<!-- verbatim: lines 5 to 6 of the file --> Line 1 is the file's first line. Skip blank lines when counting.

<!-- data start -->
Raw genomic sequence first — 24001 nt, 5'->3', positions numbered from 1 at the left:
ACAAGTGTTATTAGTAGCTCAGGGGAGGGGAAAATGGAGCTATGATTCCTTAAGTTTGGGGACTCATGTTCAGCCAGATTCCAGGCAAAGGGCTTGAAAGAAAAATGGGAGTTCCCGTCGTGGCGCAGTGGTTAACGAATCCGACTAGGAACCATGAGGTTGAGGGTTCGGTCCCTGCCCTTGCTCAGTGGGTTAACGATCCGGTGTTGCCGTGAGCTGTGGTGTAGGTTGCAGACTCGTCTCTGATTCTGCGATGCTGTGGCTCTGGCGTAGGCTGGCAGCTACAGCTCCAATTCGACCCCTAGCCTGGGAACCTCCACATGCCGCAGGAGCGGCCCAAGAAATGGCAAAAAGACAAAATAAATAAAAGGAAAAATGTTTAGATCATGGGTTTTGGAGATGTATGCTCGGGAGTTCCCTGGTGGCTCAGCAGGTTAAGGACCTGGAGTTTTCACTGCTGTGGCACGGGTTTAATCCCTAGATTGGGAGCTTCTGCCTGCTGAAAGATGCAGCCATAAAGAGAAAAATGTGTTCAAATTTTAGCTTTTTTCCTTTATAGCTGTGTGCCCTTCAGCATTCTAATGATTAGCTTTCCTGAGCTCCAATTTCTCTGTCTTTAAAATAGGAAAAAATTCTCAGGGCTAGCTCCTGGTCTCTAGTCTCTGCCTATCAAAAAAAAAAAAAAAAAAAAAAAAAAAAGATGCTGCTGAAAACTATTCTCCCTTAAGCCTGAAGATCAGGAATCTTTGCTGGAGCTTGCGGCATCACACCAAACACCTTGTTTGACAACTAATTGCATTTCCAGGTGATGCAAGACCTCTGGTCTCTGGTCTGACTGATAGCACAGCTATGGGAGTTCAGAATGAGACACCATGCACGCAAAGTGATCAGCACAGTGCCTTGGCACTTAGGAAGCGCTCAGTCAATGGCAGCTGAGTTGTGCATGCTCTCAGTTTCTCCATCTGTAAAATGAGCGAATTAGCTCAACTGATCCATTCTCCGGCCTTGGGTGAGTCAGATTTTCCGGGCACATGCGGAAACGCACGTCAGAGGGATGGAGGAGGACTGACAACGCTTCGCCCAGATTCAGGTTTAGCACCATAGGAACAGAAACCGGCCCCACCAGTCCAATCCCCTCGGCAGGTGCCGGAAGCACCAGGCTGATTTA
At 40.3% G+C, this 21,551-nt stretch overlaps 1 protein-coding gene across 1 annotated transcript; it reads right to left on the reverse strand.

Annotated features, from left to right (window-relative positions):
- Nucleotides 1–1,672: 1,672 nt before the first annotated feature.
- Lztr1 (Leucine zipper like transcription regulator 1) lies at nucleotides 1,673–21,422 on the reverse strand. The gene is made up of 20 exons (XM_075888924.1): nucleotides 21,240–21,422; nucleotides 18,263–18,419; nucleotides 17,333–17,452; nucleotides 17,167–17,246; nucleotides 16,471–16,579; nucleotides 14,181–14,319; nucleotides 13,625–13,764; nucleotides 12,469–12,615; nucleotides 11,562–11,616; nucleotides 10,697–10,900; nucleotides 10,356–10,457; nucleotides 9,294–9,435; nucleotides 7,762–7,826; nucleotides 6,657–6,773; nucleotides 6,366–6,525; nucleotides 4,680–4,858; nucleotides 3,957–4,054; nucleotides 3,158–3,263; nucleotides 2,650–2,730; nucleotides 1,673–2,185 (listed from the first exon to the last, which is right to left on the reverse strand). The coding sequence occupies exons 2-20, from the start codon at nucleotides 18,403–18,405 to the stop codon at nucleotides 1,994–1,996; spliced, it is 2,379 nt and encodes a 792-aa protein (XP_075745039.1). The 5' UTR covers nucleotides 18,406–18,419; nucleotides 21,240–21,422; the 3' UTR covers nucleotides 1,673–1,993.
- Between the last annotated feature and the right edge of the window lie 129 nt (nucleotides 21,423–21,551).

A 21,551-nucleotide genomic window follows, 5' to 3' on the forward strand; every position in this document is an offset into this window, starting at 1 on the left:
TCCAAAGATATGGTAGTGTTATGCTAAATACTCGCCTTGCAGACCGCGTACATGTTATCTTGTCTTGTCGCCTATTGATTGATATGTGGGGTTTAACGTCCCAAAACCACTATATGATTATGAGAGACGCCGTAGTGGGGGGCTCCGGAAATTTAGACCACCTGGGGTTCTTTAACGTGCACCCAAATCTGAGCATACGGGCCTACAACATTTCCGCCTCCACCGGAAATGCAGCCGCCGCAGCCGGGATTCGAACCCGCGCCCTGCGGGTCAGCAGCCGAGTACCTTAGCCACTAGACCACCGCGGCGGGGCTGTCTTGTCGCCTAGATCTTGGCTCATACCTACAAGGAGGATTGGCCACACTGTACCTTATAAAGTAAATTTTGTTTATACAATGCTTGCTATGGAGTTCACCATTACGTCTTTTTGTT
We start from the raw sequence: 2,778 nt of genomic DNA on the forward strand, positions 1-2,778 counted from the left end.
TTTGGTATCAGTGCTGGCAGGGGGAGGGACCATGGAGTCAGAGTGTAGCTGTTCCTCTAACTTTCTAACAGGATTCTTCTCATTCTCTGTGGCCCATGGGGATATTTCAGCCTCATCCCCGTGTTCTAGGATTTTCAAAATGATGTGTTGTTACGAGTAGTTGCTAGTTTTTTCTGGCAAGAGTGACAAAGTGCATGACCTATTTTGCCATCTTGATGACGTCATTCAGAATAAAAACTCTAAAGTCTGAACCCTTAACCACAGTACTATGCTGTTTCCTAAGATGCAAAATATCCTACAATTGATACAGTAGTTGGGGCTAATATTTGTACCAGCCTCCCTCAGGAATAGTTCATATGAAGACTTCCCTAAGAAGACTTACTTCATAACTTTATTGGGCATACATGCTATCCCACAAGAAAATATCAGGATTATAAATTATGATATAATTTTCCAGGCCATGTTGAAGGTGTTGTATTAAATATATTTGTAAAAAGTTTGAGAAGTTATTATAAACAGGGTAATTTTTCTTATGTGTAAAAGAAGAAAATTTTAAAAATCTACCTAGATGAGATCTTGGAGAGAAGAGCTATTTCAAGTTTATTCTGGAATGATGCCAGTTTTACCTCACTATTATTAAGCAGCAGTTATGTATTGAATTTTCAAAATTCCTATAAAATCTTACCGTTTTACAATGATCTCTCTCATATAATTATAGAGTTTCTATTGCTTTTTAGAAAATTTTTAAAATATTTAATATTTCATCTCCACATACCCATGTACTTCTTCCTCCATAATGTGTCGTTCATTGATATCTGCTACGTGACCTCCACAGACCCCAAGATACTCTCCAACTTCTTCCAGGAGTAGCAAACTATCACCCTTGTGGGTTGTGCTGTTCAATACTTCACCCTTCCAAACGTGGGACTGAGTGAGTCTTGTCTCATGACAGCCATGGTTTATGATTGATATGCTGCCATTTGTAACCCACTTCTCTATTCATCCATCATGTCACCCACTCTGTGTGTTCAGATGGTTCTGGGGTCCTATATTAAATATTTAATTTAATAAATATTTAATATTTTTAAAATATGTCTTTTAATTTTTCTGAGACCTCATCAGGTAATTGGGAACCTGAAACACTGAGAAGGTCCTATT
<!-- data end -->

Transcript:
- Nucleotides 1–1,672: 1,672 nt before the first annotated feature.
- Lztr1 (Leucine zipper like transcription regulator 1) lies at nucleotides 1,673–21,422 on the reverse strand. The gene is made up of 20 exons (XM_075888924.1): nucleotides 21,240–21,422; nucleotides 18,263–18,419; nucleotides 17,333–17,452; nucleotides 17,167–17,246; nucleotides 16,471–16,579; nucleotides 14,181–14,319; nucleotides 13,625–13,764; nucleotides 12,469–12,615; nucleotides 11,562–11,616; nucleotides 10,697–10,900; nucleotides 10,356–10,457; nucleotides 9,294–9,435; nucleotides 7,762–7,826; nucleotides 6,657–6,773; nucleotides 6,366–6,525; nucleotides 4,680–4,858; nucleotides 3,957–4,054; nucleotides 3,158–3,263; nucleotides 2,650–2,730; nucleotides 1,673–2,185 (listed from the first exon to the last, which is right to left on the reverse strand). The coding sequence occupies exons 2-20, from the start codon at nucleotides 18,403–18,405 to the stop codon at nucleotides 1,994–1,996; spliced, it is 2,379 nt and encodes a 792-aa protein (XP_075745039.1). The 5' UTR covers nucleotides 18,406–18,419; nucleotides 21,240–21,422; the 3' UTR covers nucleotides 1,673–1,993.